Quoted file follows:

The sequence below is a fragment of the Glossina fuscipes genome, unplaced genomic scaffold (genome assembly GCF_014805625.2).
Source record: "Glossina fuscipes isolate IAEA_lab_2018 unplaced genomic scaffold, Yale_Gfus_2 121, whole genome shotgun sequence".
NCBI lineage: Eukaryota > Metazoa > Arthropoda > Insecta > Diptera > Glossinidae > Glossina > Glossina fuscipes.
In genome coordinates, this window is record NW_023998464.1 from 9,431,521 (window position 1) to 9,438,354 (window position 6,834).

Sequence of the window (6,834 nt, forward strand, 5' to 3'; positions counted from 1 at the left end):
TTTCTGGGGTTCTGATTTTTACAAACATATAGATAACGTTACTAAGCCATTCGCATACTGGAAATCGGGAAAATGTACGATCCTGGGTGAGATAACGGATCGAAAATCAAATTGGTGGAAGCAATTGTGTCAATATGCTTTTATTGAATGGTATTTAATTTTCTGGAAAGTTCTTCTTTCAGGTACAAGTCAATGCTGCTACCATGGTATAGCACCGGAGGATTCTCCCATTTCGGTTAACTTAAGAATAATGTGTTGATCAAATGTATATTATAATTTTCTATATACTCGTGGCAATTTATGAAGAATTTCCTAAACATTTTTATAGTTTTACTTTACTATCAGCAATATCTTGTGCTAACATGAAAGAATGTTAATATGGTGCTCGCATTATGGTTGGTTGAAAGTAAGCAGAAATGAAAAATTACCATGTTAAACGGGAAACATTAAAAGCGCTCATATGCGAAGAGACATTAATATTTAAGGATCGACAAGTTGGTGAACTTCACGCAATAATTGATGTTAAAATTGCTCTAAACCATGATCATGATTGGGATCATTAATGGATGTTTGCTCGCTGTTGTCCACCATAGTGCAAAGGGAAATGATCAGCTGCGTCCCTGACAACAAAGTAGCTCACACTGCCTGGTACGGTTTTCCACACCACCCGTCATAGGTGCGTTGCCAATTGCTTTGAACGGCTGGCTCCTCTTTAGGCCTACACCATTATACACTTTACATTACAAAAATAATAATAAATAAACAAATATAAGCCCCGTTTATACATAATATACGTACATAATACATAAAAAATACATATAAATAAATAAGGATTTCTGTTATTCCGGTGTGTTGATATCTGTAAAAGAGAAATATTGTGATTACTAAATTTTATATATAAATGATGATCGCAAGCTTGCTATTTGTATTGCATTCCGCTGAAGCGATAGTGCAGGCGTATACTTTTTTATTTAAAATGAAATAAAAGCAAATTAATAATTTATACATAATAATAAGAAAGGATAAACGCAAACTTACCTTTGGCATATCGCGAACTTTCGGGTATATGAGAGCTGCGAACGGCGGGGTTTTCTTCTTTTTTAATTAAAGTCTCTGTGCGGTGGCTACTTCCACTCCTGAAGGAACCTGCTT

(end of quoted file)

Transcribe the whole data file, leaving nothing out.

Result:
The sequence below is a fragment of the Glossina fuscipes genome, unplaced genomic scaffold (genome assembly GCF_014805625.2).
Source record: "Glossina fuscipes isolate IAEA_lab_2018 unplaced genomic scaffold, Yale_Gfus_2 121, whole genome shotgun sequence".
NCBI lineage: Eukaryota > Metazoa > Arthropoda > Insecta > Diptera > Glossinidae > Glossina > Glossina fuscipes.
In genome coordinates, this window is record NW_023998464.1 from 9,431,521 (window position 1) to 9,438,354 (window position 6,834).

Sequence of the window (6,834 nt, forward strand, 5' to 3'; positions counted from 1 at the left end):
TTTCTGGGGTTCTGATTTTTACAAACATATAGATAACGTTACTAAGCCATTCGCATACTGGAAATCGGGAAAATGTACGATCCTGGGTGAGATAACGGATCGAAAATCAAATTGGTGGAAGCAATTGTGTCAATATGCTTTTATTGAATGGTATTTAATTTTCTGGAAAGTTCTTCTTTCAGGTACAAGTCAATGCTGCTACCATGGTATAGCACCGGAGGATTCTCCCATTTCGGTTAACTTAAGAATAATGTGTTGATCAAATGTATATTATAATTTTCTATATACTCGTGGCAATTTATGAAGAATTTCCTAAACATTTTTATAGTTTTACTTTACTATCAGCAATATCTTGTGCTAACATGAAAGAATGTTAATATGGTGCTCGCATTATGGTTGGTTGAAAGTAAGCAGAAATGAAAAATTACCATGTTAAACGGGAAACATTAAAAGCGCTCATATGCGAAGAGACATTAATATTTAAGGATCGACAAGTTGGTGAACTTCACGCAATAATTGATGTTAAAATTGCTCTAAACCATGATCATGATTGGGATCATTAATGGATGTTTGCTCGCTGTTGTCCACCATAGTGCAAAGGGAAATGATCAGCTGCGTCCCTGACAACAAAGTAGCTCACACTGCCTGGTACGGTTTTCCACACCACCCGTCATAGGTGCGTTGCCAATTGCTTTGAACGGCTGGCTCCTCTTTAGGCCTACACCATTATACACTTTACATTACAAAAATAATAATAAATAAACAAATATAAGCCCCGTTTATACATAATATACGTACATAATACATAAAAAATACATATAAATAAATAAGGATTTCTGTTATTCCGGTGTGTTGATATCTGTAAAAGAGAAATATTGTGATTACTAAATTTTATATATAAATGATGATCGCAAGCTTGCTATTTGTATTGCATTCCGCTGAAGCGATAGTGCAGGCGTATACTTTTTTATTTAAAATGAAATAAAAGCAAATTAATAATTTATACATAATAATAAGAAAGGATAAACGCAAACTTACCTTTGGCATATCGCGAACTTTCGGGTATATGAGAGCTGCGAACGGCGGGGTTTTCTTCTTTTTTAATTAAAGTCTCTGTGCGGTGGCTACTTCCACTCCTGAAGGAACCTGCTT